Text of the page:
Almost every category of Netflix'sflix is mega-kike -- subject matter (inc. The HoLOLoc$t, of course), kike biopix, actors, directors, prawdoosahz, etc. One of the worst is their "German Films" cateory.

The "Musical" category has 41 flix listed right now.


"Orchestra of Exiles (2012): This film focuses on Polish violinist Bronislaw Huberman, who rescued hundreds of Jews from the Holocaust and founded a globally renowned orchestra. Starring Joshua Bell, Itzhak Perlman. Director: Josh Aronson."

"Defiant Requiem (2012): This documentary tells the story of a conductor who, while held in a Nazi concentration camp, taught a prison chorus to perform Verdi's "Requiem." Starring: Bebe Neuwirth Director: Doug Shultz."

"Wagner & Me (2010): Actor and writer Stephen Fry explores a personal paradox: he's Jewish, but adores the music of Richard Wagner, Hitler's favorite composer. Starring: Stephen Fry. Director: Patrick McGrady."

A lot of the other netflix flix are kike/kikey -- niggergangstarap etc.

One of the other musical flix is an an incredibly boring documentary ["Best Documentary"*] about a South African kike trying to find out what happened to a Detroit singer-songwriter called Sixto/Jesus Rodriguez, who was widely rumoured to have committed suicide on stage. The main point of the is "how come Rodriguez never made it big?" Rodriguez's first producer comments that the only songwriter he can think of who was as good as Rodriguez was Bob Dylan. And what does Dylan (/ Lenny Cohen / Lou Reed / ...) "have" that Jesus Rodriguez doesn't?

Half of the movie is about Apartheid. One of the main themes is how Rodriguez' songs were interpreted as "Anti-Apartheid Anthems". The narrator: "South Africa was like Nazi Germany!"There's a lot of kikery about how, unlike in the kike-dominated "West", there was no media freedom in South Africa.

Only the last third of the film is about Rodriguez. There are about 20 minutes worth watching, showing the contrast between Rodriguez' very humble life as a labouror in Detroit and his sold-out arena shows (for all-White audiences) in South Africa.

2014.05.14: "Malik Bendjelloul, the Swedish director of the acclaimed "Searching for Sugar Man" documentary, was widely known for his enthusiasm, kindness and high spirits — so the news Wednesday that he had taken his own life shocked colleagues around the world. Bendjelloul's brother Johar Bendjelloul confirmed to The Associated Press that his 36-year-old younger brother killed himself."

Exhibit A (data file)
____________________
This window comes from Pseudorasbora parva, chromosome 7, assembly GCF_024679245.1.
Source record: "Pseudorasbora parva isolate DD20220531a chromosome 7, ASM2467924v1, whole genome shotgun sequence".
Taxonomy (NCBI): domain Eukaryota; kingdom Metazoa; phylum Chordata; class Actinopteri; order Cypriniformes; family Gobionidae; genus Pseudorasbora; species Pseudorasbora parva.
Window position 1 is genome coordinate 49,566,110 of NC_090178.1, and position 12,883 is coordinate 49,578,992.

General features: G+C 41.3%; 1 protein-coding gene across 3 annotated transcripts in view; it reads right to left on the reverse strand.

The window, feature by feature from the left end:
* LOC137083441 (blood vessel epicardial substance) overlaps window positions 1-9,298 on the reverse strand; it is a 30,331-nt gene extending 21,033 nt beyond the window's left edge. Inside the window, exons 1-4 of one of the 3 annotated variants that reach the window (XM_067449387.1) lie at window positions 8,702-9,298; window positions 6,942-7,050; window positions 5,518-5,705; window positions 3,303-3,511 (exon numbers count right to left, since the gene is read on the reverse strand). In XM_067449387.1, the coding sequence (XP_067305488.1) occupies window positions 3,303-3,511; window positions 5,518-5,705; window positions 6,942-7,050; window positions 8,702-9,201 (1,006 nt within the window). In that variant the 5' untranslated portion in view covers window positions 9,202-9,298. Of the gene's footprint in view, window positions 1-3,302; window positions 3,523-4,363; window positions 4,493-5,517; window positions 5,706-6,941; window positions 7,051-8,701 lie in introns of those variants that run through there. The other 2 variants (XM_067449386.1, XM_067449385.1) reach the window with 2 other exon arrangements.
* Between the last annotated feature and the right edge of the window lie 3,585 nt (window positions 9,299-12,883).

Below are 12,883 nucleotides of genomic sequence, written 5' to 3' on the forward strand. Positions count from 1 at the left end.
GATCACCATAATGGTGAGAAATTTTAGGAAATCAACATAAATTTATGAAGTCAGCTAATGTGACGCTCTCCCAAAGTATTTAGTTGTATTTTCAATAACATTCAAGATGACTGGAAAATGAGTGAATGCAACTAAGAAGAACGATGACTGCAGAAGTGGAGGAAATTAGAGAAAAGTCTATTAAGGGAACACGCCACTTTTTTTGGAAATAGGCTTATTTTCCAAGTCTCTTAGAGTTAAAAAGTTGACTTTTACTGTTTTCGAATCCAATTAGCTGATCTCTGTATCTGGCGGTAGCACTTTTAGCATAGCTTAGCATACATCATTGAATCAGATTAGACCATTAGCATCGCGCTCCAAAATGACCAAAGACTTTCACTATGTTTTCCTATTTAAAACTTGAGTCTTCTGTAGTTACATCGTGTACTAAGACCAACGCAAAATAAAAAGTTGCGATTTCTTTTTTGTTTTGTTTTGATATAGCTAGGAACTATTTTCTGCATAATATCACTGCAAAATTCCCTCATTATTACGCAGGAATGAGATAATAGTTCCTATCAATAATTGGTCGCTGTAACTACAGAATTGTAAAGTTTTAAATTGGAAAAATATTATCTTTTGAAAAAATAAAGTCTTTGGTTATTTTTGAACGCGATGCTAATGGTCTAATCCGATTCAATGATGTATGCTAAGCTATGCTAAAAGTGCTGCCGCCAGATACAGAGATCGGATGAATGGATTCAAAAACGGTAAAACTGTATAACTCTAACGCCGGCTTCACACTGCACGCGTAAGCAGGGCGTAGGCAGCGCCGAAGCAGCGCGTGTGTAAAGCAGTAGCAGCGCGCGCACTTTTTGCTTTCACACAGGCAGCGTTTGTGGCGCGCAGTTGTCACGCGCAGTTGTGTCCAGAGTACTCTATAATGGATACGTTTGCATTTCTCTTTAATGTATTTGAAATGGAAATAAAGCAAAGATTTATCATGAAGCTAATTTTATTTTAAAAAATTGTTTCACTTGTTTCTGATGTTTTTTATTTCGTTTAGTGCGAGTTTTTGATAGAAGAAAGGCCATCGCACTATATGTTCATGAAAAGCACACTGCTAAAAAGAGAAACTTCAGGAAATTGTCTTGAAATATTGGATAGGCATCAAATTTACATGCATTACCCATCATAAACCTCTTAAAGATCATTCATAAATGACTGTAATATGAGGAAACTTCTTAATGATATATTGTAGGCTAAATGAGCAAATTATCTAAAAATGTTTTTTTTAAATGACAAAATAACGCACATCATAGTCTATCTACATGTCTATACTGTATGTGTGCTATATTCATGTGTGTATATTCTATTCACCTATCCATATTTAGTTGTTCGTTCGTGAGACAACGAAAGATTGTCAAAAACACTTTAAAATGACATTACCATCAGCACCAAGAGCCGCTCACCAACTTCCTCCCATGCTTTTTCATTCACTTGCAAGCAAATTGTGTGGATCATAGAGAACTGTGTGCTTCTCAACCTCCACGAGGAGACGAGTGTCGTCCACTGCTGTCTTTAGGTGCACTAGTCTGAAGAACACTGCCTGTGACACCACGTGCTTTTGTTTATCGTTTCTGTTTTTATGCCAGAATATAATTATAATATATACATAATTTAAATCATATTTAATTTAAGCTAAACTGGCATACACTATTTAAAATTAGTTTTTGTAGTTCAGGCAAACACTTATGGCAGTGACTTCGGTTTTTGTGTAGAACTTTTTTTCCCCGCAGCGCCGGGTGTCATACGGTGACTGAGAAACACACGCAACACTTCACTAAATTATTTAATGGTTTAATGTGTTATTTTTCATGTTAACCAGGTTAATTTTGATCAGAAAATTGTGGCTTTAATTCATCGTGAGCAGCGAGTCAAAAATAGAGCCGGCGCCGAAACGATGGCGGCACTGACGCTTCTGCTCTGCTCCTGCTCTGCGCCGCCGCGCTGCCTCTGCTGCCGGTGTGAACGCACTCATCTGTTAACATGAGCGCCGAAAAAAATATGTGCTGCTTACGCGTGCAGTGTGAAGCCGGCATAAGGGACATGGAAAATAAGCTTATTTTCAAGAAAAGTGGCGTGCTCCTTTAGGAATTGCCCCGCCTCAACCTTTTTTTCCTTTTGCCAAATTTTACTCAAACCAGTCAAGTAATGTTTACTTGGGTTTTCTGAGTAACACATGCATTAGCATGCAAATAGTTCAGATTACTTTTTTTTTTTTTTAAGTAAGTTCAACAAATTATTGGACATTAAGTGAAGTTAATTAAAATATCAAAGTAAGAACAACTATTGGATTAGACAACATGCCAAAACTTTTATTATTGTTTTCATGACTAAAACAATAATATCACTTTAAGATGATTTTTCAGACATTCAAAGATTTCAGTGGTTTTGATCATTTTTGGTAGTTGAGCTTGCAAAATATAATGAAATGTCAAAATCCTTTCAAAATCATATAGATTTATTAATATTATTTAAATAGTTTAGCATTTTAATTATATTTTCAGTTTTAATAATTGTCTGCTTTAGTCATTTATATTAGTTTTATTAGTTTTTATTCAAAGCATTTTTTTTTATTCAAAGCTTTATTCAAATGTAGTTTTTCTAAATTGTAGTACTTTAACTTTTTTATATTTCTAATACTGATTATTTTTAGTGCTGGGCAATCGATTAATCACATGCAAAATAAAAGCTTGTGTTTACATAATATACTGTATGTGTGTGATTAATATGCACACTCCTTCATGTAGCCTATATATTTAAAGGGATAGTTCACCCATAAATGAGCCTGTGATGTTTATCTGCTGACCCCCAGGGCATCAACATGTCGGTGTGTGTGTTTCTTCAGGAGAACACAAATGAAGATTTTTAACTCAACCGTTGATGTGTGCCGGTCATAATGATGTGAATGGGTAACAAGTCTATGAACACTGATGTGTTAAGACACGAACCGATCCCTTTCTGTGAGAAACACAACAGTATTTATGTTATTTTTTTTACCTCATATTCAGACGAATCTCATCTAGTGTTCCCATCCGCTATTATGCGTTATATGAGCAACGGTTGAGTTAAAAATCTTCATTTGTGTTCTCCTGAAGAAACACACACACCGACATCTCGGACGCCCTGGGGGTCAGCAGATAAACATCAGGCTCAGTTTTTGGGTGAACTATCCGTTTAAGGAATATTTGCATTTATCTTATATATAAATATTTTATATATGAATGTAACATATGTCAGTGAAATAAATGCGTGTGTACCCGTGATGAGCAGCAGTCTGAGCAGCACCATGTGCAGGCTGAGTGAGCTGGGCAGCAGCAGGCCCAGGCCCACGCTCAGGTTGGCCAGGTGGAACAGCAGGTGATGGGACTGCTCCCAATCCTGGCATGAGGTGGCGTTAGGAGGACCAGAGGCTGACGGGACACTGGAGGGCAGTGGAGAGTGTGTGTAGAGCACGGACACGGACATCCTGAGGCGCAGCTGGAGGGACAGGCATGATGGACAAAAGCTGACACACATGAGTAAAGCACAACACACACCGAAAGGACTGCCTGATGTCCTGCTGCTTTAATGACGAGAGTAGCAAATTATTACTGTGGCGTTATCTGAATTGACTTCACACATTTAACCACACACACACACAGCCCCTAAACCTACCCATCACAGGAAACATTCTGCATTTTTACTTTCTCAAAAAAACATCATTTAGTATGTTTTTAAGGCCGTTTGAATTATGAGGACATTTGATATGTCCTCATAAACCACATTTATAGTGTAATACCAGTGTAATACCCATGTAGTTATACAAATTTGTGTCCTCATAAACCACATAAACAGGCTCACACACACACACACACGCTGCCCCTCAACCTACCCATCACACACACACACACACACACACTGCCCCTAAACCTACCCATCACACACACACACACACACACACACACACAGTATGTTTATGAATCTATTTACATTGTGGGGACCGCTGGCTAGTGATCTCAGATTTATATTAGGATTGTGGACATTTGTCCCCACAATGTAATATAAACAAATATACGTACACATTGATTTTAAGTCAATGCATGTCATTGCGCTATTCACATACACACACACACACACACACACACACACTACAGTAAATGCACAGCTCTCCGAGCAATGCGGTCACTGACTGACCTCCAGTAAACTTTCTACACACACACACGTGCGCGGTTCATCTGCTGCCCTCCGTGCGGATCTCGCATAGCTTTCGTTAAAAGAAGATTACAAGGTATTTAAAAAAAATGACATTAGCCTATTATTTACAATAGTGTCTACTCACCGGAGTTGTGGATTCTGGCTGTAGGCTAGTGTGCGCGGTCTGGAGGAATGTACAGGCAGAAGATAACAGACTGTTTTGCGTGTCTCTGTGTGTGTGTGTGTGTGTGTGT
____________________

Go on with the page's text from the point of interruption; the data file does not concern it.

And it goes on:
I just watched/endured two seasons of Kike is the New Kike (Orange is the New Black), which is a very strong contender for The Kikest Talmud-Vision Show Evah!"

Watched all of Breaking Bad -- boring, predictable, stupid, sick. Good acting from the two stars, in spite of lousy scripts and repetitive roles.

[* Searching for Sugar Man: Best Documentary, Academy Awards; Best Documentary British Academy Film Awards; Best Documentary, Directors Guild of America; Best Documentary, Writers Guild of America; Best Documentary, Producers Guild of America; Best Documentary, American Cinema Editors; Best Documentary, Guldbagge Awards; Best Documentary, National Board of Review; Best Feature, International Documentary Association; Best Documentary, Critics' Choice Awards; Cinema for Peace Most Valuable Documentary of the Year Award; Special Jury Prize and the Audience Award for best international documentary, Sundance Film Festival; Grand Jury Prize, Moscow International Film Festival; Best Film, Días de Cine Awards; Cinema Eye Honors for Nonfiction Filmmaking, five awards: Best Documentary, Australian Film Critic's Association.]

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